Liked by 1 person

  2. a BIG hug to Lucky, that was a very touching story…. and I love your wonderful flowers, specially the irises, they always look as if they know a secret… and by now they haven’t shared it with me ;o) it’s great to listen to your music while reading your blog, thanks for making my day brighter with your post and your songs…

    Liked by 2 people

    • Always good to see you, Phenny’s Mom and Dad! Those irises are lovely aren’t they? I call them the Marilyn Monroe’s of the flower world. 🙂

      Thank you so much for reading this post and listening to the music. I am glad it brightened your day. Give a hug to that handsome and devilish Weimaraner, Phenny. 🙂

      Like

  3. What a beautiful newsletter for May! Always so nice to hear from there 🙂 I love your farm life and especially your lovely cats. Yes, the end of Spring time and Summer will be with us, actually I don’t like hot summer days… I wished always to live in Spring or Autumn! Dear Lavinia, your voice and your songs fascinate me, and I love to listen non-stop… wherever I go, I carry with me your CD, you are always with me. Thank you for this amazing post, have a nice day and wonderful June days. Love and Hugs, and kisses to your cats, nia

    Liked by 2 people

    • Dear Nia, thank you for stopping by and all the kind comments! I too love spring and autumn. Summer can get a bit hot and dry.

      The cats and crew all send you and your family love and best wishes. I hope Princess cat is feeling better, and we send healing thoughts. I look forward to your beautiful photography, hearing more about your life in Turkey, and of course, the cats of Istanbul. ❤

      Liked by 1 person

  4. Herman says:

    Hi Lavinia! Thank you for showing us your beautiful and amazing garden. It must be a joy walking around in such a lovely place.
    I enjoyed your music clips and your conversation with Tim. I have to go back to work in the studio. I’ve been sick the last days and it was too hot inside to touch a keyboard or any other gear. Thank goodness the temperatures are dropping down and I’m feeling much better again…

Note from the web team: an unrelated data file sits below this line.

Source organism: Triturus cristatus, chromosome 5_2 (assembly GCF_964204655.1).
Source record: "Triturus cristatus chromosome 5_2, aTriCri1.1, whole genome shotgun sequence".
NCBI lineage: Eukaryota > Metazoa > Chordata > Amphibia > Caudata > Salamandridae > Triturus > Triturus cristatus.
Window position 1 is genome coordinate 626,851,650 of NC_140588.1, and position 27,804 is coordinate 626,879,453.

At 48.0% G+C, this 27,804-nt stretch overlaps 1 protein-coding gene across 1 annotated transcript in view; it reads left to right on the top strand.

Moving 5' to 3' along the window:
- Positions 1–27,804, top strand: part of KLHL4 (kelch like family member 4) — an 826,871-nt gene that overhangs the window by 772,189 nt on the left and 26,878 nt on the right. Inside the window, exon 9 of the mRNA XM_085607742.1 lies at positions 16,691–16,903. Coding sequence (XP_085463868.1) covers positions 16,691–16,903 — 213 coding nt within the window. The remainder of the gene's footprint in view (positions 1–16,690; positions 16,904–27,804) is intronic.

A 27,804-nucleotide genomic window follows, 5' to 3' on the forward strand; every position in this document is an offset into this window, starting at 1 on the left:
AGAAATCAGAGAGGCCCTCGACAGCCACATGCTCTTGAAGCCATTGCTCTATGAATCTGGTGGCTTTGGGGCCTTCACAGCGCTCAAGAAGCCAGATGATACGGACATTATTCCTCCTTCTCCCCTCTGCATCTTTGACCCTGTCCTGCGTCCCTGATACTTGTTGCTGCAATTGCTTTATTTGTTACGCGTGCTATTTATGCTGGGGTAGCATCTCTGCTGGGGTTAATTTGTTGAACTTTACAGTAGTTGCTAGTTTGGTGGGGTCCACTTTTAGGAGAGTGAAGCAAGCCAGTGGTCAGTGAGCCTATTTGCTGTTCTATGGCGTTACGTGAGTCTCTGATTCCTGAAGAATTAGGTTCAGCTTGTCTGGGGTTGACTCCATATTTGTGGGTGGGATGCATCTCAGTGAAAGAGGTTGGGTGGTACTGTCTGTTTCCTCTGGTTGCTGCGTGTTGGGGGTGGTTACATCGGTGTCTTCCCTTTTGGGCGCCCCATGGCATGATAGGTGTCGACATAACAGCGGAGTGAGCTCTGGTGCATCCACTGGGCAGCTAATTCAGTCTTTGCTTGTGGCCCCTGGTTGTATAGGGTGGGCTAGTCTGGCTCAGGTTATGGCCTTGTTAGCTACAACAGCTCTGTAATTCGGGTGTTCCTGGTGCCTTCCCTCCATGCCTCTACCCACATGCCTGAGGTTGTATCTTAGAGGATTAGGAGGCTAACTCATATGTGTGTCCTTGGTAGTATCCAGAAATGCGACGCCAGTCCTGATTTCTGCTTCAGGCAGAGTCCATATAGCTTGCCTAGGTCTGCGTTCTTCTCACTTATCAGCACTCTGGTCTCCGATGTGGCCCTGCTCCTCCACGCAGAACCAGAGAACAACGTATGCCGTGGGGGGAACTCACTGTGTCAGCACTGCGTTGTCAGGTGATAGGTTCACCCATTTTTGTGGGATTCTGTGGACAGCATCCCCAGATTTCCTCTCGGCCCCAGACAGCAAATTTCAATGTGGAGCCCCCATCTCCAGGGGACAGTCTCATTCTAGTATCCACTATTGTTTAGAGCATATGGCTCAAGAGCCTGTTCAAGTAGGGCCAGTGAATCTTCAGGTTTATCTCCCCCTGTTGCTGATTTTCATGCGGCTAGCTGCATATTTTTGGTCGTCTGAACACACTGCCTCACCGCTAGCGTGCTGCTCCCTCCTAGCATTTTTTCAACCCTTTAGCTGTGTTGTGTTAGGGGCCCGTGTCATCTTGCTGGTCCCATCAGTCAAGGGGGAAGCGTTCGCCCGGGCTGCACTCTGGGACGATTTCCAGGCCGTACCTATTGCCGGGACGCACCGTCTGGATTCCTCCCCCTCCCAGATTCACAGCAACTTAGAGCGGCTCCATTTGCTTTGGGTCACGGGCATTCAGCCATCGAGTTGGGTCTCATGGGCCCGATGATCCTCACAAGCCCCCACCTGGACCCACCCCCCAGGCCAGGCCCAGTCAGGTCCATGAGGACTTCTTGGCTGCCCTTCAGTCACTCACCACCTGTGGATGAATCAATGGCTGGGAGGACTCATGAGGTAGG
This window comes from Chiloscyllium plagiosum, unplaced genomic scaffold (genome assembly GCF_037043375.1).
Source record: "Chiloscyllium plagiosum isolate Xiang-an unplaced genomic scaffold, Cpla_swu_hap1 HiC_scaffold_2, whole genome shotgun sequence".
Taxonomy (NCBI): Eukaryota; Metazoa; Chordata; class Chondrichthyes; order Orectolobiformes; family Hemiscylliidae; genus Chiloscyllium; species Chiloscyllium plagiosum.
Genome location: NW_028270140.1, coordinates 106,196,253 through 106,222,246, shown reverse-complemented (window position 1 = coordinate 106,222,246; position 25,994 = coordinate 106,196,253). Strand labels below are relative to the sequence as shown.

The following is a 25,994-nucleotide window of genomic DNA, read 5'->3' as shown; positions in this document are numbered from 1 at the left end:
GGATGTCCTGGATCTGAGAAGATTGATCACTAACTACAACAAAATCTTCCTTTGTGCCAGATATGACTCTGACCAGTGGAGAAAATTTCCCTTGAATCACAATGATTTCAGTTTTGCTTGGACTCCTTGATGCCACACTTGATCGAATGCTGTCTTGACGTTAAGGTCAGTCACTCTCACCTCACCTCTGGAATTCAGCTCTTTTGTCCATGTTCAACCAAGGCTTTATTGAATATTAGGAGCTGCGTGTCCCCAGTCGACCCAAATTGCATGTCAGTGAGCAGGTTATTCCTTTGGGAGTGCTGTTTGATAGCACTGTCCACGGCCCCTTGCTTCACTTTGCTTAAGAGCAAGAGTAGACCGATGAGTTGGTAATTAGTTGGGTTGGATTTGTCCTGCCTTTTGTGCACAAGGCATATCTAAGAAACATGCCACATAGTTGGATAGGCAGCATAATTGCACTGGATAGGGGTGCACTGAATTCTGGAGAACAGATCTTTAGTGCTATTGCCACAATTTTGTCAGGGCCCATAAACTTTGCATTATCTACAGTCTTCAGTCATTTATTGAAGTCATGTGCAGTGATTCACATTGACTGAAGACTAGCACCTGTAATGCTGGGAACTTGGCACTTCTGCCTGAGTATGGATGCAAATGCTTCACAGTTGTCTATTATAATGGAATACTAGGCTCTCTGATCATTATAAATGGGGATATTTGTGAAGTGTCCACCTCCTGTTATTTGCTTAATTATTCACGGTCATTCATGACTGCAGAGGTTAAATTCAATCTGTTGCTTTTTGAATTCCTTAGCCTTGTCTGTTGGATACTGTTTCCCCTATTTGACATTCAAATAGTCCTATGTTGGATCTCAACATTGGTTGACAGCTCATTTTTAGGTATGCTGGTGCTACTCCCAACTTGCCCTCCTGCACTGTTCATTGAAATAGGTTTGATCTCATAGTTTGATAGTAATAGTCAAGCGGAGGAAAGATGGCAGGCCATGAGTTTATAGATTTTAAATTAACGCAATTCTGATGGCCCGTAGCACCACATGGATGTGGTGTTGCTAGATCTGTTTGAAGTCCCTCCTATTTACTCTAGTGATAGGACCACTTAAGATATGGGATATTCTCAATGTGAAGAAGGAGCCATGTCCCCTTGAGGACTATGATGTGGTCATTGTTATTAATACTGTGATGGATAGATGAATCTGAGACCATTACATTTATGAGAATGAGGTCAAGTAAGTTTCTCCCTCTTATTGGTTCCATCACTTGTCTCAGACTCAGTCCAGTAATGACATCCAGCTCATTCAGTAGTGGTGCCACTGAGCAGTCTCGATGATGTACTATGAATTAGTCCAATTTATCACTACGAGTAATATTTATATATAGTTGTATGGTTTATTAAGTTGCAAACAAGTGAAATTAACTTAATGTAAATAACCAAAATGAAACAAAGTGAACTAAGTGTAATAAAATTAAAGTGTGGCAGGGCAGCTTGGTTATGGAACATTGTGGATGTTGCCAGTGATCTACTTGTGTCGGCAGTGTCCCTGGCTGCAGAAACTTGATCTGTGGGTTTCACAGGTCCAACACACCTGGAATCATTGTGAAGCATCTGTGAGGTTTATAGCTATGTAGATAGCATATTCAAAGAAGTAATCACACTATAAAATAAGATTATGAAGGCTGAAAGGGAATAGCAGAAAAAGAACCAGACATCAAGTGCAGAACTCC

Mr. Bowie sends his regards to correspondent Nano and the crew of Salmon Brook Farms. We enjoyed reading his story too!

    Liked by 2 people

    • Thanks for stopping by and the kind comments, Herman! It is a joy to walk around here, especially in spring. Glad you enjoyed the clips and the conversation with Tim. I hope he comes up with a recording of himself at some point. I would love to hear him play!

      I am sorry the weather has been so hot and you haven’t felt well. Hot weather must be rough on Mr. Bowie, too. We are back to more typical Pacific Northwest cool spring weather here again. It never got out of the 50s here yesterday. Mr. Nano and crew slept most of the day. The cats and crew all send a big “meow” to you and Mr. Bowie, our favorite British Shorthair. 🙂

      Liked by 1 person

  5. Seems like things are looking up in your neck of the woods. Vines looking mighty good too. Our babies are all grown up now and we are hoping for a real harvest this year. A nasty frost at the end of April caught an awful lot of Southern France out with reports of 80% losses in some areas. We were relatively unscathed, thankfully.

    Lucky is a fine feline in deed — seems to have everyone under his paw.

    Liked by 2 people

  6. You make me dream, Lavinia , when I see your productive garden and all the fruit trees . We had also this glorious show of the blooming bur alas two mornings in April killed all bloom and fruits with frost : not any fruit this year ?
    And you have also vines of famous cepages ! California is blessed . and you have a brook nearby with salmons! You will have to show it to us once .
    Your little blind cat is happy to have found you on his way . He is really Lucky! 🙂
    I loved reading your post.
    Love ❤
    Michel

    Liked by 2 people

    • Thank for for stopping by and visiting, Michel! And thank you for all the kind comments! Sometimes we get frosts or hail here in spring which damage blooms or developing fruit. Usually something comes through. I am sorry you had an April killing frost there in France.

      The name of the farm, “Salmon Brook Farms”, was carried with us from our previous home on the eastern seaboard. The town we lived in there was once known as “Salmon Brook” in its early days, and had a brook running through it named “Salmon Brook”. Our record label Rick started back there was also called “Salmon Brook Records”, so we continued the name here in Oregon. We have no brook on our farm, but we do live not far from the Santiam River, which does have salmon and steelhead trout.

      Lucky is indeed one lucky cat to have been rescued by friends. He lives on an olive farm in Sicily with MG and JP. We are honored he sent us his story to share with readers.

      Love to you and Janine,